Vice President Al Gore delivered a spirited, preacher-like speech to the National Association for the Advancement of Colored People today, accusing his Republican rival, Texas. Gov. George W. Bush, of only paying lip-service to the interests of the black community.
“I am a member of the NAACP … I have come here not just in an election-year, but year after year,” the presidential candidate said, in a thinly veiled slap at Bush, who addressed the group’s convention a day earlier. “I have worked with you, I have stood with you, I am proud to have won some battles alongside you.”
‘Talk is Cheap’
Although he stopped short of mentioning his opponent by name, Gore repeatedly mocked Bush’s call for new cooperation between the NAACP and the Republican Party.
“I just happened to see some of your convention on Monday,” he joked, drawing laughter from his enthusiastic audience. “And I know that you heard some nice-sounding words on Monday afternoon. But I remembered what scripture teaches.”
Gore then quoted a biblical verse, the meaning of which he summed up as, “Talk is cheap. It’s deeds that matter.”
Bush aides bristled at the suggestion that his efforts to cast himself as “a different kind of Republican” are insincere.
“The governor has made great inroads here in Texas with African-American and Hispanic citizens,” insisted campaign spokesman Ray Sullivan, “and is sincere in his desire to do so at the national level.”
According to Gore aides, the vice president decided to step up the level of the anti-Bush rhetoric in his remarks to the NAACP today only after Bush’s speech to the group generated a round of mostly positive publicity. Earlier drafts of Gore’s address, the aides said, were considerably less vitriolic.
Bringing Down the House
The vice president also continued his weeklong assault against what he is calling the “Do-Nothing-for-People” Republican-led Congress.
“This Congress keeps blocking progress,” he insisted, “and trying to pass these massive giveaways to the powerful and the special interests.”
The GOP holds a thin six-seat advantage in the House and Democrats are hopeful that they can reclaim the majority in the November elections.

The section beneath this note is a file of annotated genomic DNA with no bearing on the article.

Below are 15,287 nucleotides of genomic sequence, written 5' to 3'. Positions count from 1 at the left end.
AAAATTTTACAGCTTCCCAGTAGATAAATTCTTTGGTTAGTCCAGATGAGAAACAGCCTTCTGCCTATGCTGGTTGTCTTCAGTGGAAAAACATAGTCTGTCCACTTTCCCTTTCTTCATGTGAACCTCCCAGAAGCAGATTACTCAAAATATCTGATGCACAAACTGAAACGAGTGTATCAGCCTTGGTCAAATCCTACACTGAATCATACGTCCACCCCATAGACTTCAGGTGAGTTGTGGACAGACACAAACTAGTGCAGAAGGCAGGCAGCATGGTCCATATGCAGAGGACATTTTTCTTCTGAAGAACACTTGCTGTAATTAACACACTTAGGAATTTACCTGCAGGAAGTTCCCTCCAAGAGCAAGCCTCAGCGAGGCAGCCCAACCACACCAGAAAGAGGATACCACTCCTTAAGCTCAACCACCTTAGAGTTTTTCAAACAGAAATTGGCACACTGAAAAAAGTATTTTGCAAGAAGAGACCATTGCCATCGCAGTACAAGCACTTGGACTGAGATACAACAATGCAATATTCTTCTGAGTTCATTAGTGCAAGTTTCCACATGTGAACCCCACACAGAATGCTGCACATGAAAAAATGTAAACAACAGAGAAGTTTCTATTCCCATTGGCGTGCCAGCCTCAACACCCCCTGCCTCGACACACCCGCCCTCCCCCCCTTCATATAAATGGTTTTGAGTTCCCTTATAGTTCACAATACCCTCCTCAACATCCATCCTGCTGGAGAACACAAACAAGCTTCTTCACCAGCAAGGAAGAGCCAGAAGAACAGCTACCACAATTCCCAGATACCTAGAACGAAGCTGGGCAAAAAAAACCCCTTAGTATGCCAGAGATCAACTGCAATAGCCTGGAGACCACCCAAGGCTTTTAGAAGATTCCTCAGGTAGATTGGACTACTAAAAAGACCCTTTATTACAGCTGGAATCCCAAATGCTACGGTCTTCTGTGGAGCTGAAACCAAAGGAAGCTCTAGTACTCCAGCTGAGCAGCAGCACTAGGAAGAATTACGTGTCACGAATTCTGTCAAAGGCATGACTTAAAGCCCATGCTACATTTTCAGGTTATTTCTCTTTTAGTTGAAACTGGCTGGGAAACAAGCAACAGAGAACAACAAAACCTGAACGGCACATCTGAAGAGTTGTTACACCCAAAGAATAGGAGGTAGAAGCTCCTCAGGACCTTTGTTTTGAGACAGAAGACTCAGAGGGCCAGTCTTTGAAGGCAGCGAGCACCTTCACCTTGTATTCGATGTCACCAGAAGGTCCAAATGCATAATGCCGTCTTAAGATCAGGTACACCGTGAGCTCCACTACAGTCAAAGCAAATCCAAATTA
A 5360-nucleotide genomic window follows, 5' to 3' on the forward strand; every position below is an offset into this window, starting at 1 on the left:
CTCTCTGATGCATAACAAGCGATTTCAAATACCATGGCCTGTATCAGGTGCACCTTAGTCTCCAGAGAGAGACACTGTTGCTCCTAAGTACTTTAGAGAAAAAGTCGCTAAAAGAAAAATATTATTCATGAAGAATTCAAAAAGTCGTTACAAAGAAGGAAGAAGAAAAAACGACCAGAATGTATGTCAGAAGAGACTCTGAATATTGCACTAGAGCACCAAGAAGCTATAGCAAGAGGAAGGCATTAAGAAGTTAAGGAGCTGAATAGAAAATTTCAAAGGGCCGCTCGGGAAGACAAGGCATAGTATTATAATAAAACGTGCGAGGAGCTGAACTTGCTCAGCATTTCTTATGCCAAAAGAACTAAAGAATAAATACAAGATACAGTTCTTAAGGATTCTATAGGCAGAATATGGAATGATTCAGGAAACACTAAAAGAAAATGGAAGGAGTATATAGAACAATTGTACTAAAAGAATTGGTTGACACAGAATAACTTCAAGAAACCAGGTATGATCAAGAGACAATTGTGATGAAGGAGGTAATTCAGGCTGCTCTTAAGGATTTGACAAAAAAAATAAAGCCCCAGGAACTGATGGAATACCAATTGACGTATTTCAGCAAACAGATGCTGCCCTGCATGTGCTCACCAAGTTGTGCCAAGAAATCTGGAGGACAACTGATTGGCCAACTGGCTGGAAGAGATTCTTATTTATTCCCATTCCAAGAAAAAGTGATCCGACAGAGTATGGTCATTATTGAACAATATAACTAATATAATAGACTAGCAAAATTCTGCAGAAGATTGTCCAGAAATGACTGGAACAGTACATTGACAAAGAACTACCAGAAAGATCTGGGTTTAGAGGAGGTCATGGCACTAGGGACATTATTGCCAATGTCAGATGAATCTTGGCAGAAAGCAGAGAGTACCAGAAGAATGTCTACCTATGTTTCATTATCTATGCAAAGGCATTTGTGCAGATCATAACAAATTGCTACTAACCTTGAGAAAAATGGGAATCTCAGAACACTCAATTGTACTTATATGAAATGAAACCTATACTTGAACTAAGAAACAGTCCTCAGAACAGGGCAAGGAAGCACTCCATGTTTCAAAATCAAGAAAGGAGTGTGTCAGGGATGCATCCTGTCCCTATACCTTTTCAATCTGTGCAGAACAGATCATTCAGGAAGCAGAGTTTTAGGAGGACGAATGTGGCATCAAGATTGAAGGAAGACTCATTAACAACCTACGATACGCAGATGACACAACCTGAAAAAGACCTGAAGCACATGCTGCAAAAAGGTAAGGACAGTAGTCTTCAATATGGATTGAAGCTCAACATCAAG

“I want you to consider how much we can get done by taking back the Congress,” he added, pointing out that two African-American legislators — Michigan Rep. John Conyers and New York Rep. Charles Rangel — would become the chairmen of a pair of influential House committees should Democrats regain control of Congress.
“This week, [Gore] decided to attack the Congress, even though he himself is president of the Senate,” Bush told a gathering of the party faithful in Austin, Texas this afternoon. “He offers more of the same — the same old sequel to a tired period of time. Four more years of a president at war with Congress.”
For his part, Gore told the NAACP that Bush proposals on Social Security and tax cuts would benefit the rich more than the poor and middle class. And he stressed differences between Democrats and Republicans on gun-control, a “patients’ bill of rights” and funding for education.
“Why in the world won’t the Congress pass the legislation with bipartisan support … to give local communities help in modernizing [educational] facilities?” Gore asked rhetorically. “They get an ‘F’ for effort on education as far as I’m concerned.”
The Bush campaign blamed the White House for failing to improve schools in poorer neighborhoods and cited increases in the numbers of economically disadvantaged and African-American students passing state skills tests in Texas since Bush took office in 1995.
“Al Gore should explain why his administration broke its promise to close the achievement gap,” said Bush spokesman Ari Fleischer. “[S]tudents in our nation’s poorest schools are still not learning such basic skills as reading and math.”
Vice Presidential Populism
With Bush making inroads with such traditionally Democratic groups as female and Hispanic voters, Gore has moved aggressively to shore up his support among the party’s liberal base. That effort was on full display today as the vice president continued to sound an increasingly populist tone.
“I am running for president because I want to fight for you,” he bellowed. “I want to serve the people, not the powerful. I want to take on the special interests on behalf of working families!”
African-Americans are historically among the most loyal Democratic supporters: In 1996, an overwhelming 84 percent of black voters cast their ballots for President Clinton. Comprising 10 percent of the electorate, their support will be crucial to Gore’s chances for victory.
The NAACP and the vice president do have differences on a handful of issues, such as the death penalty — Gore is a longtime supporter of the death penalty, but the NAACP is advocating a moratorium, amid accusations of racial discrimination in how it is implemented.
But the Democratic candidate was warmly received by the group, which repeatedly interrupted Gore with applause throughout his speech. Recent public opinion polls show that roughly eight in 10 blacks back Gore.
Gore’s speech to the group followed appearances by Bush on Monday and Tuesday’s speeches by Green Party presidential nominee Ralph Nader and Mrs. Clinton, who is running for the Senate in New York.
ABCNEWS’ Dana Hill and John Berman contributed to this report.